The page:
🔼The name Sychar: Summary
- Wage, Drunk
- From either of the verbs שכר (sakar), to hire and to be drunk.
🔼The name Sychar in the Bible
The name Sychar occurs only once in the Bible. It's the name of the Samaritan city where Jesus met the unnamed lady at Jacob's well and told her about the Living Water (John 4:5). It's probable that Jacob built his well near where he settled, so it's likely that the town of Sychar was close to Shechem.
In Greek the names Sychar (Συχαρ) and Shechem (Συχεμ) are considerably alike, which has prompted some scholars to proposed that the two might be the same. But this is rather an odd demand since Shechem is actually mentioned in Acts 7:16 as Shechem and not as Sychar, and the story of Jesus and the unnamed Samaritan is neither a report of an inconsequential encounter in the desert, nor a geography lesson, but rather a continuation of the much broader meta-narrative of the Woman At The Well that is repeated in many guises in the Old Testament, and which rather discusses the challenged relationship between the ratio and the human emotive heart.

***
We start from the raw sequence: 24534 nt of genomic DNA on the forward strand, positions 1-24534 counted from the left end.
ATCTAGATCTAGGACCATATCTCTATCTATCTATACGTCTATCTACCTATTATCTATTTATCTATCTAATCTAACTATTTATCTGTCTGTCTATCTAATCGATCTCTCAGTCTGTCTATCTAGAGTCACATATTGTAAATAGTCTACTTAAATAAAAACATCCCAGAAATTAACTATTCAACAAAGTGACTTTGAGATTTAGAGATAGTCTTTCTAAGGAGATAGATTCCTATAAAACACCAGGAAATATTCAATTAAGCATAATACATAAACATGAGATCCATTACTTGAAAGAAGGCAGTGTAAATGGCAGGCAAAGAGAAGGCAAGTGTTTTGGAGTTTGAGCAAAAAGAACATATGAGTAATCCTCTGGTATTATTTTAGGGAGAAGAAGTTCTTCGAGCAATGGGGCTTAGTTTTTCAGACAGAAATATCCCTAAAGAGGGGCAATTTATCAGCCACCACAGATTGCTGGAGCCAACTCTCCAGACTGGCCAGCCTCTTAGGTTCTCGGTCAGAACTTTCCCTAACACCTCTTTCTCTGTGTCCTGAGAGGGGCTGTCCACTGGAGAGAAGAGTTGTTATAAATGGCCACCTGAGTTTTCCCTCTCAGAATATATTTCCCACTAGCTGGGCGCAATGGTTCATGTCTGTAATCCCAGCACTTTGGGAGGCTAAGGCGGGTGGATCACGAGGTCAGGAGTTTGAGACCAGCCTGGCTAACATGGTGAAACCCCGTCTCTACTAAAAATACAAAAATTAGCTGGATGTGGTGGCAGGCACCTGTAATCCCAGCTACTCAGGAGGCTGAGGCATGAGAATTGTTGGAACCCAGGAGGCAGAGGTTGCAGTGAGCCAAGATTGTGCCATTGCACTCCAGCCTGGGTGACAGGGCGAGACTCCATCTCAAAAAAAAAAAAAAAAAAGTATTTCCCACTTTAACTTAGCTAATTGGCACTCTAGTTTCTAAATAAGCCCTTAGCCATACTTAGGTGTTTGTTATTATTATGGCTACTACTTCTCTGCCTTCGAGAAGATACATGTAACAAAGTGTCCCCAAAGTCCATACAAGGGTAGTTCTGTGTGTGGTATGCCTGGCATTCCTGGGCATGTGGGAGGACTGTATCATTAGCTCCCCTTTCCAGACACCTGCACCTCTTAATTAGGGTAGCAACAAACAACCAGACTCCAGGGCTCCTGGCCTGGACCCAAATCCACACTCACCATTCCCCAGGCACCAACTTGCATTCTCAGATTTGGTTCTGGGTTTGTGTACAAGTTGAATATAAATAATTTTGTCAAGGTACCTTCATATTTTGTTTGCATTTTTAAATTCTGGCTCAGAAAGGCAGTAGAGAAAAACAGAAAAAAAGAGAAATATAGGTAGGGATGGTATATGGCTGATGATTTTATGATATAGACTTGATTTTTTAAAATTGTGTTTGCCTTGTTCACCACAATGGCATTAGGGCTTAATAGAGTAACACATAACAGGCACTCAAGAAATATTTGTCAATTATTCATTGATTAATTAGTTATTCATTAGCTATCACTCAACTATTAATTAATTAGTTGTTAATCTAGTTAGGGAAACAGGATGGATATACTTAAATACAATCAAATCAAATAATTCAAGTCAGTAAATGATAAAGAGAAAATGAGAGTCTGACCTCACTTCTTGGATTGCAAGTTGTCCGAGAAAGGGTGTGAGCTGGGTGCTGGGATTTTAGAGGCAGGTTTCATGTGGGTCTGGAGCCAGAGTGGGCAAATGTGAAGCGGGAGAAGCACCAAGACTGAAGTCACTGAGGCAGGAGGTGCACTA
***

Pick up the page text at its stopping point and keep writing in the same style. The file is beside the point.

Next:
See for a more detailed discussion of this our article on the noun φρεαρ (phrear), meaning well.
🔼Etymology of the name Sychar
The name Sychar comes from either of the Hebrew verbs שכר (sakar), meaning to hire and to be drunk:
The difference between the letters שׁ (shin) and שׂ (sin) didn't exist until scholars began to differentiate between them in the Middle Ages. Dictionaries will list the verbs שׂכר (sakar) and שׁכר (sakar) as two wholly different verbs, but to the people who wrote the Bible and those who read it for many centuries after, there was only one verb שכר (skr):
The verb שכר (sakar) means to hire, but note that in societies where money wasn't prevalent or quite literally a luxury item, workers would commonly be paid food, drink and protection. Nouns שכר (seker) and שכר (sakar) mean wage and noun משכרת (maskoret) means wages. Adjective שכיר (sakir) means hired and may be used substantially to denote employed men or deployed items.
The verb שכר (shakar) means to be or become drunk, which is what happens when workers get paid in beer, as was customary for instance in Egypt. In fact, in early cities, water was often undrinkable and beer the only beverage.
Noun שכר (shekar) denotes a drink that makes drunk. Adjective שכר or שכור (shikkor) means drunken or drunken one. And noun שכרון (shikkaron) means drunkenness.